Procol Harum started off as a session group to record the Gary Brooker (ex-The Paramounts) and Keith Reid (an ex-legal clerk) composed song A Whiter Shade Of Pale.
Inspired by Bach’s Suite No. 3 in D major, the song was instantly acclaimed upon its Radio London airing and topped the UK chart – with a little help from Bach – and became one of the songs of the psychedelic summer of 1967.
Such was the success of Whiter Shade that permanent musicians were recruited through newspaper advertisements and the band was named Procol Harum, after a Burmese cat owned by a friend of Reid’s.
“The actual name of the group was Procul Harun, but it was all done over the telephone and got misspelt” Brooker explained.
Matthew Fisher and David Knights (on organ and bass respectively) became integral members.
Other original members Ray Royer and Bobby Harrison left before the completion of the first album and were replaced by guitarist Robin Trower and drummer BJ Wilson.
Over the next two years, the group released three excellent albums – Procol Harum (1967), Shine On Brightly (1968) and A Salty Dog (1969) – which showed a surprisingly tough sound, despite the fact that the band were irredeemably tagged as flower power prog-rockers.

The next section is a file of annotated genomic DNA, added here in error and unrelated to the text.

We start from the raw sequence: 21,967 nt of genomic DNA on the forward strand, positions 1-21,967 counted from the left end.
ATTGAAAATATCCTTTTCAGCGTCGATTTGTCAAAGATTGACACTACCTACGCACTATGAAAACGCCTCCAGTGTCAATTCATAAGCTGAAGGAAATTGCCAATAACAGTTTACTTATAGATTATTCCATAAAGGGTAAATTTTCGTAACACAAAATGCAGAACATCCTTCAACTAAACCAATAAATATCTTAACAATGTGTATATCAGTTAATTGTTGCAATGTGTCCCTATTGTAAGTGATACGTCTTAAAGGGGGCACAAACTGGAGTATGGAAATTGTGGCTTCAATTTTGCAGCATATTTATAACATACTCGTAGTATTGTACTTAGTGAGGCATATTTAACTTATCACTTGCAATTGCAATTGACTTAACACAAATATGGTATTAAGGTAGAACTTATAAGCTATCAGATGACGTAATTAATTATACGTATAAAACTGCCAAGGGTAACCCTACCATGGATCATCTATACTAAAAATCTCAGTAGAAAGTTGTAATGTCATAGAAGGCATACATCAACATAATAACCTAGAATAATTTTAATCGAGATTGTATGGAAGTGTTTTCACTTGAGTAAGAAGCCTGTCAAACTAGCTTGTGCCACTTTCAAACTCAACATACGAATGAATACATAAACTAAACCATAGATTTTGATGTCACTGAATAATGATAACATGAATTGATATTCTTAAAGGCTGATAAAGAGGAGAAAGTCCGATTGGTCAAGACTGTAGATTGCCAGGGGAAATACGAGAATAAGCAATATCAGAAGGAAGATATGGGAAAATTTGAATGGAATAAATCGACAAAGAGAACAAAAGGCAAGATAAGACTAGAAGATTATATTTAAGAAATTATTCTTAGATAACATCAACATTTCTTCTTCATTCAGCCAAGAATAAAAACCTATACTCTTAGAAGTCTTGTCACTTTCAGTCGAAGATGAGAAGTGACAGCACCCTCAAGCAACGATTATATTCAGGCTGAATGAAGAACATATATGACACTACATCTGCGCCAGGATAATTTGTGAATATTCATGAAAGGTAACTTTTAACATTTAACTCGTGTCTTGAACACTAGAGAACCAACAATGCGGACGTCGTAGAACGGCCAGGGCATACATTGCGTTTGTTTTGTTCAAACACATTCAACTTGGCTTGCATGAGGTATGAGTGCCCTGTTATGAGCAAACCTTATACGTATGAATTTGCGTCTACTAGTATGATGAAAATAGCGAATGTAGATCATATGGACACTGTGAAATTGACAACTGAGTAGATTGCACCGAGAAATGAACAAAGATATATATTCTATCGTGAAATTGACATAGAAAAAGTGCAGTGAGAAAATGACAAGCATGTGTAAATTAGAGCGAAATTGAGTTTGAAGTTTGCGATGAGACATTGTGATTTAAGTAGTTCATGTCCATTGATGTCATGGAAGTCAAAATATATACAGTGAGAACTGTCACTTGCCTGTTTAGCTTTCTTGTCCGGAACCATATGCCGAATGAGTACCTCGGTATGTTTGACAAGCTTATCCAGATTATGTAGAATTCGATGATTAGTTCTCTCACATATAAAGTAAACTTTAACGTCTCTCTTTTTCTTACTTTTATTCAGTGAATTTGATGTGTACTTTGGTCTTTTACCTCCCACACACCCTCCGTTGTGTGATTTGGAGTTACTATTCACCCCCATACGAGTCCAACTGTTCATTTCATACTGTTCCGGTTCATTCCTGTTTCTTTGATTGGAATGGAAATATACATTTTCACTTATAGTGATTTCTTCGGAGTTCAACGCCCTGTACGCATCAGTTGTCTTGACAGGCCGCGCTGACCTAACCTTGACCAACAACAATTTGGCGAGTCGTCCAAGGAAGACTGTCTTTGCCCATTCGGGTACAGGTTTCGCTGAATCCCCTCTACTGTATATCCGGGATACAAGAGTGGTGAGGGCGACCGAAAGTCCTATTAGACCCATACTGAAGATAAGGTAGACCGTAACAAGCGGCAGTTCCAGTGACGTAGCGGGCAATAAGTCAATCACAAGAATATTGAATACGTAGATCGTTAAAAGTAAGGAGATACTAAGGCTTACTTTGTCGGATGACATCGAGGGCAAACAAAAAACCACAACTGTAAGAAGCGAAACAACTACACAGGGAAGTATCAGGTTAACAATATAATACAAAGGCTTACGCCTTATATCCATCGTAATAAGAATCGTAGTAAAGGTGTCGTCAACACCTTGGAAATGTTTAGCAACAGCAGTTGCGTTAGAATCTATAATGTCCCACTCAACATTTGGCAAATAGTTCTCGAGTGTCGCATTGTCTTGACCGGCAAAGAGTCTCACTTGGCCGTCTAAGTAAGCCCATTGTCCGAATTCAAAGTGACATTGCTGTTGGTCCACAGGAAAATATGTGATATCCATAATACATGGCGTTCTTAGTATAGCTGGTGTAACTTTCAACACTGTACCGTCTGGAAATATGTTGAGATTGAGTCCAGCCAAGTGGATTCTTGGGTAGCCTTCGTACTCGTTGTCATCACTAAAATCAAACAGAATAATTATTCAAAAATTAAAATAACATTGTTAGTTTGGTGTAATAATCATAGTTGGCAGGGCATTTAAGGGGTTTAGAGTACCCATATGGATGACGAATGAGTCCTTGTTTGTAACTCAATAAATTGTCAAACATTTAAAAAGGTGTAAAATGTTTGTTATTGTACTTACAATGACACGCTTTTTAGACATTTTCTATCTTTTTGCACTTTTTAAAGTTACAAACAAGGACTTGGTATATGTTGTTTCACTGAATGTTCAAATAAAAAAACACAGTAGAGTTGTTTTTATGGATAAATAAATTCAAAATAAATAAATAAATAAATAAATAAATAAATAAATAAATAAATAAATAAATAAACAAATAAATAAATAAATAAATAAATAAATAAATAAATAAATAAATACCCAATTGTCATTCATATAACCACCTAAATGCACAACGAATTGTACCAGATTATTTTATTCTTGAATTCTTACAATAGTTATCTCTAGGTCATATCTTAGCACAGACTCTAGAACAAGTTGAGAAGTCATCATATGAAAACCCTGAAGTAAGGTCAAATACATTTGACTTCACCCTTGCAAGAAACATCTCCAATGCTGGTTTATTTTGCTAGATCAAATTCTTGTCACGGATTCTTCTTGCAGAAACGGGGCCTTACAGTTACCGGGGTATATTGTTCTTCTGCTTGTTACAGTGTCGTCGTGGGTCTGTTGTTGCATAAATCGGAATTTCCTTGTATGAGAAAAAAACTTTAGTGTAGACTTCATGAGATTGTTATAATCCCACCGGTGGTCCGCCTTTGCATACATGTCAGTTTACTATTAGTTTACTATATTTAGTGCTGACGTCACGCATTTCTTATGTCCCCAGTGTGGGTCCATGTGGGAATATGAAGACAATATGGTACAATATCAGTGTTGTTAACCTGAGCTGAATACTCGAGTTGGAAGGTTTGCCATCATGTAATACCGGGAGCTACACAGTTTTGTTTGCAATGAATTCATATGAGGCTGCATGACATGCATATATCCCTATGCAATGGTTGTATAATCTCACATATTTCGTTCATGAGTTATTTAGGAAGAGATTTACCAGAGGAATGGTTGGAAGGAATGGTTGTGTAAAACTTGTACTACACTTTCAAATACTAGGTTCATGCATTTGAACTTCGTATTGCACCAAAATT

Early in 1970, both Fisher and Knights left the group to be replaced by Chris Copping and BJ Wilson.
Despite never actually playing in the band, lyricist Keith Reid remained part of the creative fulcrum of the band. The band quickly built up a reputation in the US and gradually accumulated a following in the UK.
Five year’s later, the magic of Whiter Shade Of Pale had not dissipated and the single was re-issued – and charted all over again (this time reaching the UK Top 20).
Drummer Barrie Wilson died in October 1990 in a car accident.
In 1991, Gary Brooker decided to re-form the band, having in the interim become a champion fly-fisher and enjoyed some success in America with Prodigal Stranger, featuring once again both Matthew Fisher and Robin Trower.
Barrie “BJ” Wilson